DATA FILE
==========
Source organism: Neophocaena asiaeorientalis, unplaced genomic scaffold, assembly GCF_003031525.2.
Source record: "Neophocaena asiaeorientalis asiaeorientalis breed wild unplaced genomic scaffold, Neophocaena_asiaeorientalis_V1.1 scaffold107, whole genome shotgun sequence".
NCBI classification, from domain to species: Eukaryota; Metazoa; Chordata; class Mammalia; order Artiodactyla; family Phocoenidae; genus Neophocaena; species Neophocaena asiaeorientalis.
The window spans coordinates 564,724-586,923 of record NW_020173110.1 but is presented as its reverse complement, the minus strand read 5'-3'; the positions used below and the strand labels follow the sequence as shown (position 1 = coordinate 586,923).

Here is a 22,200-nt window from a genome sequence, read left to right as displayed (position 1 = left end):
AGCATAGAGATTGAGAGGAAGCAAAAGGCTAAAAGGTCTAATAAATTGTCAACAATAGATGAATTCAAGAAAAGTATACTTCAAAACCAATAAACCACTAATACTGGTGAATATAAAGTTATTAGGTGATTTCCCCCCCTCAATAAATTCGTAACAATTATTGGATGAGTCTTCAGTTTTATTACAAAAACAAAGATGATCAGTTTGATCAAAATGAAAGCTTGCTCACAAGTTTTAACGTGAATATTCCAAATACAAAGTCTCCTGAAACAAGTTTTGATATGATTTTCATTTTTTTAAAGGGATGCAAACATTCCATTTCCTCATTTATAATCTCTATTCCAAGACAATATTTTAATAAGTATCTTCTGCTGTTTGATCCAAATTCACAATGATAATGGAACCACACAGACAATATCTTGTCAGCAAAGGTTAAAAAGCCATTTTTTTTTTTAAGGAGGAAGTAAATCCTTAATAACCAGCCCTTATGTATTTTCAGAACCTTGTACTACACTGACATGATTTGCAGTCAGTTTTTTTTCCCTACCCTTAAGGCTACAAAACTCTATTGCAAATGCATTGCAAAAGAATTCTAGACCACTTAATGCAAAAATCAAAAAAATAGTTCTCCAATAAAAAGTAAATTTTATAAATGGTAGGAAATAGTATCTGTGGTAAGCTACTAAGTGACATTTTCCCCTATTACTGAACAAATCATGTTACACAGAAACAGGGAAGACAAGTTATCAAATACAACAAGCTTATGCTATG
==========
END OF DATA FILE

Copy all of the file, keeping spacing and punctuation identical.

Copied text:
Source organism: Neophocaena asiaeorientalis, unplaced genomic scaffold, assembly GCF_003031525.2.
Source record: "Neophocaena asiaeorientalis asiaeorientalis breed wild unplaced genomic scaffold, Neophocaena_asiaeorientalis_V1.1 scaffold107, whole genome shotgun sequence".
NCBI classification, from domain to species: Eukaryota; Metazoa; Chordata; class Mammalia; order Artiodactyla; family Phocoenidae; genus Neophocaena; species Neophocaena asiaeorientalis.
The window spans coordinates 564,724-586,923 of record NW_020173110.1 but is presented as its reverse complement, the minus strand read 5'-3'; the positions used below and the strand labels follow the sequence as shown (position 1 = coordinate 586,923).

Here is a 22,200-nt window from a genome sequence, read left to right as displayed (position 1 = left end):
AGCATAGAGATTGAGAGGAAGCAAAAGGCTAAAAGGTCTAATAAATTGTCAACAATAGATGAATTCAAGAAAAGTATACTTCAAAACCAATAAACCACTAATACTGGTGAATATAAAGTTATTAGGTGATTTCCCCCCCTCAATAAATTCGTAACAATTATTGGATGAGTCTTCAGTTTTATTACAAAAACAAAGATGATCAGTTTGATCAAAATGAAAGCTTGCTCACAAGTTTTAACGTGAATATTCCAAATACAAAGTCTCCTGAAACAAGTTTTGATATGATTTTCATTTTTTTAAAGGGATGCAAACATTCCATTTCCTCATTTATAATCTCTATTCCAAGACAATATTTTAATAAGTATCTTCTGCTGTTTGATCCAAATTCACAATGATAATGGAACCACACAGACAATATCTTGTCAGCAAAGGTTAAAAAGCCATTTTTTTTTTTAAGGAGGAAGTAAATCCTTAATAACCAGCCCTTATGTATTTTCAGAACCTTGTACTACACTGACATGATTTGCAGTCAGTTTTTTTTCCCTACCCTTAAGGCTACAAAACTCTATTGCAAATGCATTGCAAAAGAATTCTAGACCACTTAATGCAAAAATCAAAAAAATAGTTCTCCAATAAAAAGTAAATTTTATAAATGGTAGGAAATAGTATCTGTGGTAAGCTACTAAGTGACATTTTCCCCTATTACTGAACAAATCATGTTACACAGAAACAGGGAAGACAAGTTATCAAATACAACAAGCTTATGCTATG